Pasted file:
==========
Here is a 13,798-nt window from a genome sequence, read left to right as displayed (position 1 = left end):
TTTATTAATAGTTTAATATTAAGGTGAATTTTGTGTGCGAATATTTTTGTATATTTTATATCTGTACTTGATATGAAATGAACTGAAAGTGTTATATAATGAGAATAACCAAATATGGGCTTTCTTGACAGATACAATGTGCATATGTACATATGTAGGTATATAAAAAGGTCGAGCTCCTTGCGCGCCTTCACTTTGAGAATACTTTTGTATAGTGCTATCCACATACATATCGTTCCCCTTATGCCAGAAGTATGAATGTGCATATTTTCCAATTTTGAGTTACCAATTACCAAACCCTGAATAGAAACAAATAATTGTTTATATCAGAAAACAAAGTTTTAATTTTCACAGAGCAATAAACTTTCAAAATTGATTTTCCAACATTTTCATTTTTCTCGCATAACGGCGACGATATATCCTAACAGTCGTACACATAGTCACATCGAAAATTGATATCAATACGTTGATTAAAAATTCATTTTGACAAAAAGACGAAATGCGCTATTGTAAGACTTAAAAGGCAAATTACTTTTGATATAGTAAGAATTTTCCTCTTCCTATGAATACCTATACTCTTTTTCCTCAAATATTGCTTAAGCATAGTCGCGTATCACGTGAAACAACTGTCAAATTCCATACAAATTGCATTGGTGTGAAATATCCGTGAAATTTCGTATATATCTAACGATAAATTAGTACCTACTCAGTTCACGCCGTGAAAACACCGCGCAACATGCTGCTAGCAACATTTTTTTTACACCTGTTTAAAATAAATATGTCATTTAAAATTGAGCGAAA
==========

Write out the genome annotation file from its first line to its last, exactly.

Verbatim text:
Here is a 13,798-nt window from a genome sequence, read left to right as displayed (position 1 = left end):
TTTATTAATAGTTTAATATTAAGGTGAATTTTGTGTGCGAATATTTTTGTATATTTTATATCTGTACTTGATATGAAATGAACTGAAAGTGTTATATAATGAGAATAACCAAATATGGGCTTTCTTGACAGATACAATGTGCATATGTACATATGTAGGTATATAAAAAGGTCGAGCTCCTTGCGCGCCTTCACTTTGAGAATACTTTTGTATAGTGCTATCCACATACATATCGTTCCCCTTATGCCAGAAGTATGAATGTGCATATTTTCCAATTTTGAGTTACCAATTACCAAACCCTGAATAGAAACAAATAATTGTTTATATCAGAAAACAAAGTTTTAATTTTCACAGAGCAATAAACTTTCAAAATTGATTTTCCAACATTTTCATTTTTCTCGCATAACGGCGACGATATATCCTAACAGTCGTACACATAGTCACATCGAAAATTGATATCAATACGTTGATTAAAAATTCATTTTGACAAAAAGACGAAATGCGCTATTGTAAGACTTAAAAGGCAAATTACTTTTGATATAGTAAGAATTTTCCTCTTCCTATGAATACCTATACTCTTTTTCCTCAAATATTGCTTAAGCATAGTCGCGTATCACGTGAAACAACTGTCAAATTCCATACAAATTGCATTGGTGTGAAATATCCGTGAAATTTCGTATATATCTAACGATAAATTAGTACCTACTCAGTTCACGCCGTGAAAACACCGCGCAACATGCTGCTAGCAACATTTTTTTTACACCTGTTTAAAATAAATATGTCATTTAAAATTGAGCGAAA